Board and batten kitchen island

Well peeps, it had been FOREVA since I had done a DIY project and man, I missed it. :) While working on this one I was in my zone, and it felt good! I have been planning this project for the longest time, but was just trying to figure out one little detail before I got started.

This one is in the kitchen and involves…can you guess?? I’m sure you’ll be shocked.

The kitchen island:

black beadboard island

This was how the island looked up until last week. I think I will go down in a world record book for most changes to a kitchen island, for real. FOR REAL.

It was that time again though. For the six months or so, I’ve wanted to do a little change up. I kept seeing islands in pictures that were covered in beadboard, like mine, but also with a little board and batten trim as well.

I had been leisurely looking for just the right material to use for a while now, but couldn't’ find anything thin enough. I didn’t want it too thick because our butcher block island top doesn’t hang over a ton. I wanted something with a low profile.

So on a Home Depot trip the other day, I found just what I had been looking for. It was a really thin two by four foot piece of mdf. And at only $6 a piece, it was a smokin’ deal. I only needed two, so I had them cut down at HD to 3 1/2 inch strips – plenty for what I needed.

I started the redo by taking the trim off the island:


You could keep the baseboards on, but I wanted a very simple look so I went without.

Then I just cut my 3 1/2 inch boards down to the lengths I needed and nailed them in with my nail gun:

installing trim on kitchen island

There was one spot in particular I needed to figure out – that toe kick on the cabinet side:

island toe kick

It wasn’t going to work with my simple squares, so I came up with a way to make it work. I took the board all the way to the floor:

And along the front part (under the cabinet doors), I filled in the empty space with scrap wood:

I glued them in there so they won’t shift, then just nailed the mdf board along the bottom in front of them. Confused? Show you in a minute. :)

Then it was time to paint – this time I decided to try something different. When we had our kitchen put back together last fall, the guys used Sherwin Williams paint and I couldn’t believe how well it covered the bare beadboard wood.

In my cheapness thriftiness, I’ve never spent the extra on “fancy” paint. But I wanted to try it out. I got my own, and it happened to be on sale – even cheaper than Home Depot or Lowe’s!


I wanted something lighter that would work with the colors in the rugs and window treatments in the kitchen. It’s called Jubilee and it’s a beautiful gray blue color:

sherwin williams jubilee

sherwin williams jubilee

I LOVE the color and oh my gah, I LOVED this paint! It went on like butter. I used a paint brush for the whole thing – not one roller. I’ve never ever done that to paint, well, pretty much anything.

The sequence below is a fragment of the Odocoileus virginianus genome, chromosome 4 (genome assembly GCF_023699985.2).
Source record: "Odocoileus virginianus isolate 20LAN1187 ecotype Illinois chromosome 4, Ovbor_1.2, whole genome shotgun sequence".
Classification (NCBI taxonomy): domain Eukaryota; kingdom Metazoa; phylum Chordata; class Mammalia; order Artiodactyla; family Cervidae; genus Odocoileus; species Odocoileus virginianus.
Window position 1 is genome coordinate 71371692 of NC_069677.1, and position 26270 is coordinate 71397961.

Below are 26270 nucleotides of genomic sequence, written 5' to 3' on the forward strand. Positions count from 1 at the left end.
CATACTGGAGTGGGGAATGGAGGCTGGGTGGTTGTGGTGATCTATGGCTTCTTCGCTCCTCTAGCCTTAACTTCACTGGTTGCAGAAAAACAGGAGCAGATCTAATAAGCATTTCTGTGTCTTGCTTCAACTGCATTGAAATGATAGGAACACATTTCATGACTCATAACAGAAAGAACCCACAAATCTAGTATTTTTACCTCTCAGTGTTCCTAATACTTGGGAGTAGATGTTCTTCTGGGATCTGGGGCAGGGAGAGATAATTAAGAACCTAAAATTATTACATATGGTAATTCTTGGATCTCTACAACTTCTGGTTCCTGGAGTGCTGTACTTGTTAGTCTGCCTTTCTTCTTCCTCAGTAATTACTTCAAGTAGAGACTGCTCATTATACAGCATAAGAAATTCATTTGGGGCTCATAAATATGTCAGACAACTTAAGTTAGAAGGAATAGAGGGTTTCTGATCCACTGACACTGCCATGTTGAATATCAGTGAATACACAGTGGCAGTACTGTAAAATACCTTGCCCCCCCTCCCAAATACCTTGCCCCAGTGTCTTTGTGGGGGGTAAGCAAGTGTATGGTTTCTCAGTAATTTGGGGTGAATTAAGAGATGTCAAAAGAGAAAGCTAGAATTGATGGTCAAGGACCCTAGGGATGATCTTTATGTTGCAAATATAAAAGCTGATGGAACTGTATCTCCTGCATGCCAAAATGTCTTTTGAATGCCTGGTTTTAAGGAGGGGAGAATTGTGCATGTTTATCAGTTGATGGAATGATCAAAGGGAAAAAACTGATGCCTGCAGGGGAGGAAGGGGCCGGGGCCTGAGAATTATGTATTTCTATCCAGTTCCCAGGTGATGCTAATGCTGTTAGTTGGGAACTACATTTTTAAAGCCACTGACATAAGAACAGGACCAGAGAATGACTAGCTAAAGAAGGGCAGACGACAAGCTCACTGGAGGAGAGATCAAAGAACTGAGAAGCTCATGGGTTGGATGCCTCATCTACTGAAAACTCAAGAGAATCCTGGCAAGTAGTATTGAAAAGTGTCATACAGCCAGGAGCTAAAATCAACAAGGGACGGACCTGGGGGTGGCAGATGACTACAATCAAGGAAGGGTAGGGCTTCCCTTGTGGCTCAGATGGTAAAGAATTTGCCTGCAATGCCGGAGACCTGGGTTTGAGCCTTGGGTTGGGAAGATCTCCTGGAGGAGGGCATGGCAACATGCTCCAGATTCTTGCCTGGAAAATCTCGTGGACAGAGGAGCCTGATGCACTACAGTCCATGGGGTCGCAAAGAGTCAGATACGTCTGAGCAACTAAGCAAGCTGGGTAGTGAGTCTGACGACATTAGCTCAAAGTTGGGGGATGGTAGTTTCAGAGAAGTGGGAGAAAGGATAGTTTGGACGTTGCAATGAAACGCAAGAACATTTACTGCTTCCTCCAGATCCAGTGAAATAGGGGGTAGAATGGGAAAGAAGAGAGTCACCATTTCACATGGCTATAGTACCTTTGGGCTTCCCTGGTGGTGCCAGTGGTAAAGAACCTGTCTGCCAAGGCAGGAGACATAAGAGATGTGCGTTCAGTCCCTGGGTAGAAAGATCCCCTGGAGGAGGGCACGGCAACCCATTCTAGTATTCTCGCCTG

I am hooked, fo sho.

Here’s the little toe kick area at the bottom now:

You can see the line where the mdf board doesn’t meet up perfectly on this side, but you’re standing you don’t see it at all:

quarter round kitchen island

Which is fine with me because really, who will look at it from the floor? NO ONE.

I absolutely love how it turned out:

beadboard board and batten kitchen island

I had planned on changing out the chairs eventually, but when I put them back I was pleasantly surprised at how the green and the blue gray looked together.

They are the exact colors in the window drapes:

dark cabinets light island

And I adore the contrast between the butcher block and the island color:

white chairs gray kitchen island

You can actually see the detail of the island now – the beadboard and the board and batten. When it was black, the beadboard definitely got lost in the darkness.

dark cabinets light island

I especially loved how smooth the paint was on the cabinets – this was easiest paint job ever:

gray kitchen island  martha stewart home depot hardware

And I love the new hardware! It’s Martha Stewart from Home Depot. No, it doesn’t match the other cabinet hardware. No, I don’t care. :)

I went ahead and knocked one off my list – sanded down the counter and put two more coats of Tung oil on it:

 ikea butcher block countertop ikea butcher block counter

The board and batten was pretty simple, just big boxes all around:

And as always, caulk was my BFF. :) There are many DIY sins you can hide with that goodness.

And I actually decided to not reinstall the corbels I had on there before. I like the simpler look:

Did I mention I love it?? It was a quick and easy install, but the whole project took me a week. Surprised? No? :)

First I did the board and batten, then the toe kick spots, the quarter round, painting one coat, another and then installing the hardware.

I may put a poly or wax over it to protect it, but I’ll just wait to see how it holds up.

I love looking back to see how areas in our house have changed over the years! I’ll spare you all of the kitchen island transformations, but here’s how it looked for years:

kitchen island before

And how it looks now:

board and batten beadboard island

I swear this is the last you’ll see it change…at least for a year or so. ;)

Obviously the island is my go-to for an easy change up in the kitchen. This latest change has really transformed the room – it is SO bright and has more of a presence for sure.

I’m trying to add more COLOR to this space and this was one step in the right direction!

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